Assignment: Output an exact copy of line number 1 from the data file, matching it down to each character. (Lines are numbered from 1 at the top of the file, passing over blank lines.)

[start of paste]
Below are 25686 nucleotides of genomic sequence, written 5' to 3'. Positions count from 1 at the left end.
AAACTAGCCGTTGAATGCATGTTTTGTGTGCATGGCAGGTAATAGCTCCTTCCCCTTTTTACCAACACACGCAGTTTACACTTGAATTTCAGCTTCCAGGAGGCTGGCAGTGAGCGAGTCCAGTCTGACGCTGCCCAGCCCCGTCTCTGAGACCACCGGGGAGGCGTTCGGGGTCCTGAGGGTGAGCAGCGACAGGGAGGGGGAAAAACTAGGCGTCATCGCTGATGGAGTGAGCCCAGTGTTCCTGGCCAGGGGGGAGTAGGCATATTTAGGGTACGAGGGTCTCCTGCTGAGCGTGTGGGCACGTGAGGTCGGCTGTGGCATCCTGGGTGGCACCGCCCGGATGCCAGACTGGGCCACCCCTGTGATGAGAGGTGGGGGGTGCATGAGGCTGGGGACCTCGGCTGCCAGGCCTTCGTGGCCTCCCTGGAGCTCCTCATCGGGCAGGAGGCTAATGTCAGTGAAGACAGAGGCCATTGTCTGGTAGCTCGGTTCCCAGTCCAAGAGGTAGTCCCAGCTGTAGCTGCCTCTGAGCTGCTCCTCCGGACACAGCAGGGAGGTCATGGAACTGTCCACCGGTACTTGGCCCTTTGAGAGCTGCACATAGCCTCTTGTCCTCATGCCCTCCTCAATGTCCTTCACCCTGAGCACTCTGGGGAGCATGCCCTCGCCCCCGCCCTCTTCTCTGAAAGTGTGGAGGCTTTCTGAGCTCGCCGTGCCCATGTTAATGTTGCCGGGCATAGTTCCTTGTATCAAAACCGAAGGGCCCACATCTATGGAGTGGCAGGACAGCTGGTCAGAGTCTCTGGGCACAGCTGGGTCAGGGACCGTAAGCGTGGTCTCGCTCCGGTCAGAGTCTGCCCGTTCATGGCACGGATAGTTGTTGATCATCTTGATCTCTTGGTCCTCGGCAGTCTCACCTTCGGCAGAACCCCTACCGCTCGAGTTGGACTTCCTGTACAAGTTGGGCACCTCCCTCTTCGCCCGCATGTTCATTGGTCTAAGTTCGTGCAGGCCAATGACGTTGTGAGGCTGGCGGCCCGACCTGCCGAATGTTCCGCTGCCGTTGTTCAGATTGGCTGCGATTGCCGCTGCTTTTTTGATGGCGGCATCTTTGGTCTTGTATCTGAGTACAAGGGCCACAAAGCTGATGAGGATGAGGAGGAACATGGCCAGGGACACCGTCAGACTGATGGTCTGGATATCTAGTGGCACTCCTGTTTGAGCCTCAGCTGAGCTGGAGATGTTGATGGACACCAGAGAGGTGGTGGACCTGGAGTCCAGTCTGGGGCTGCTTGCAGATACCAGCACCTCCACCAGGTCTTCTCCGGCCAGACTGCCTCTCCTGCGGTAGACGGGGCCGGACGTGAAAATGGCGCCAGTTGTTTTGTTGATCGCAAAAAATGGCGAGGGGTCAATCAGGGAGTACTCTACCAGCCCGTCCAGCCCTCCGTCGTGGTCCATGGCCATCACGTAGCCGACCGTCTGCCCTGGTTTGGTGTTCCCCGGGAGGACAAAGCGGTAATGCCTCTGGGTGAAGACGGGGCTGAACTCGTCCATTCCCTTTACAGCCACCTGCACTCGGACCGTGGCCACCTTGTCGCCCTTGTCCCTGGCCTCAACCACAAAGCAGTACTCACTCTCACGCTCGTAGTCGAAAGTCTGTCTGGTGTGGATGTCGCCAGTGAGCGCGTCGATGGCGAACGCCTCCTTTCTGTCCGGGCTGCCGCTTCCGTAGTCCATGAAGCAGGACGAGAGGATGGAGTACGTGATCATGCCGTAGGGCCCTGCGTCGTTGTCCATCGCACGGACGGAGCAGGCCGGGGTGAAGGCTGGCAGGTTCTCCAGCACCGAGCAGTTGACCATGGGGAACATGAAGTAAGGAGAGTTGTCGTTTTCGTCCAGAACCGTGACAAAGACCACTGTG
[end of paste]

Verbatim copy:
Below are 25686 nucleotides of genomic sequence, written 5' to 3'. Positions count from 1 at the left end.